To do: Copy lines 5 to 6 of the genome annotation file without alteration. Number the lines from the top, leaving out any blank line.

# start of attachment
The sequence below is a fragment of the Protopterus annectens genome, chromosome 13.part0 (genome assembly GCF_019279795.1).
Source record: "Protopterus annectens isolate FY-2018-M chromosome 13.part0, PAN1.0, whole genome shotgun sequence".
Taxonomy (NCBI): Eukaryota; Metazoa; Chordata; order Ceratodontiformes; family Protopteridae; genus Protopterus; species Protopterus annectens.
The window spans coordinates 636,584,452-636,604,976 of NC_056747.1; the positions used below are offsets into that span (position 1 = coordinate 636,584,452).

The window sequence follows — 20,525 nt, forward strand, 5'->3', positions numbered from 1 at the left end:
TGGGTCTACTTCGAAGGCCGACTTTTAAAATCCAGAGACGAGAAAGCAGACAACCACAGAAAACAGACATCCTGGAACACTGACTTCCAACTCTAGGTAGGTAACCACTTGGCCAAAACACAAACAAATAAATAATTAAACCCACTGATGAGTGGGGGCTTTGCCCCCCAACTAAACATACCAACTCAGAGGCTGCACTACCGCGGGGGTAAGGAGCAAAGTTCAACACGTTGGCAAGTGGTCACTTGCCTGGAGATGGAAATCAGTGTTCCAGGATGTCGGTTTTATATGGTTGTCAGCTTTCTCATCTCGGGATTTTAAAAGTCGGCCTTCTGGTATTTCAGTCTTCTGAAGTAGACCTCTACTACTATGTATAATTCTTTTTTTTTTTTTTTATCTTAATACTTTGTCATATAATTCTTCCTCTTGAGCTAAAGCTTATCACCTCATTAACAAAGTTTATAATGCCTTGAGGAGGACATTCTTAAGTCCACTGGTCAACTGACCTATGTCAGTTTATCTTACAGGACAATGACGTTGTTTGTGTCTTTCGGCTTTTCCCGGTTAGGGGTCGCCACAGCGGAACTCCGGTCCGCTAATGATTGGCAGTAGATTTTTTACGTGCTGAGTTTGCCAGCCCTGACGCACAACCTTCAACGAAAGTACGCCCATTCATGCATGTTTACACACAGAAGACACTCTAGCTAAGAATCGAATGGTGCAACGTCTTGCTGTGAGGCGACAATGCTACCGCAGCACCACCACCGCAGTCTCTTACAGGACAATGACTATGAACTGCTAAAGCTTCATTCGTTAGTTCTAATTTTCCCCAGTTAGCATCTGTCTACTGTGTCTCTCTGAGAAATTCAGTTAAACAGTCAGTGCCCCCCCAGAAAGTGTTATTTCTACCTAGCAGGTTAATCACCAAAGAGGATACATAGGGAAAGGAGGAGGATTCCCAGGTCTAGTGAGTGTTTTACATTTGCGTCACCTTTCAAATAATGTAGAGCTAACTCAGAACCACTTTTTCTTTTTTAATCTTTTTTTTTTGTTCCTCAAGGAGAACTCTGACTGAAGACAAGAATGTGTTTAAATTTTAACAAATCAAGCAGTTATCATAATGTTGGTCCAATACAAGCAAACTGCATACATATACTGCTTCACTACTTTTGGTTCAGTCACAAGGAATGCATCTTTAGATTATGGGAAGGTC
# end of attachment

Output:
The window sequence follows — 20,525 nt, forward strand, 5'->3', positions numbered from 1 at the left end:
TGGGTCTACTTCGAAGGCCGACTTTTAAAATCCAGAGACGAGAAAGCAGACAACCACAGAAAACAGACATCCTGGAACACTGACTTCCAACTCTAGGTAGGTAACCACTTGGCCAAAACACAAACAAATAAATAATTAAACCCACTGATGAGTGGGGGCTTTGCCCCCCAACTAAACATACCAACTCAGAGGCTGCACTACCGCGGGGGTAAGGAGCAAAGTTCAACACGTTGGCAAGTGGTCACTTGCCTGGAGATGGAAATCAGTGTTCCAGGATGTCGGTTTTATATGGTTGTCAGCTTTCTCATCTCGGGATTTTAAAAGTCGGCCTTCTGGTATTTCAGTCTTCTGAAGTAGACCTCTACTACTATGTATAATTCTTTTTTTTTTTTTTTATCTTAATACTTTGTCATATAATTCTTCCTCTTGAGCTAAAGCTTATCACCTCATTAACAAAGTTTATAATGCCTTGAGGAGGACATTCTTAAGTCCACTGGTCAACTGACCTATGTCAGTTTATCTTACAGGACAATGACGTTGTTTGTGTCTTTCGGCTTTTCCCGGTTAGGGGTCGCCACAGCGGAACTCCGGTCCGCTAATGATTGGCAGTAGATTTTTTACGTGCTGAGTTTGCCAGCCCTGACGCACAACCTTCAACGAAAGTACGCCCATTCATGCATGTTTACACACAGAAGACACTCTAGCTAAGAATCGAATGGTGCAACGTCTTGCTGTGAGGCGACAATGCTACCGCAGCACCACCACCGCAGTCTCTTACAGGACAATGACTATGAACTGCTAAAGCTTCATTCGTTAGTTCTAATTTTCCCCAGTTAGCATCTGTCTACTGTGTCTCTCTGAGAAATTCAGTTAAACAGTCAGTGCCCCCCCAGAAAGTGTTATTTCTACCTAGCAGGTTAATCACCAAAGAGGATACATAGGGAAAGGAGGAGGATTCCCAGGTCTAGTGAGTGTTTTACATTTGCGTCACCTTTCAAATAATGTAGAGCTAACTCAGAACCACTTTTTCTTTTTTAATCTTTTTTTTTTGTTCCTCAAGGAGAACTCTGACTGAAGACAAGAATGTGTTTAAATTTTAACAAATCAAGCAGTTATCATAATGTTGGTCCAATACAAGCAAACTGCATACATATACTGCTTCACTACTTTTGGTTCAGTCACAAGGAATGCATCTTTAGATTATGGGAAGGTC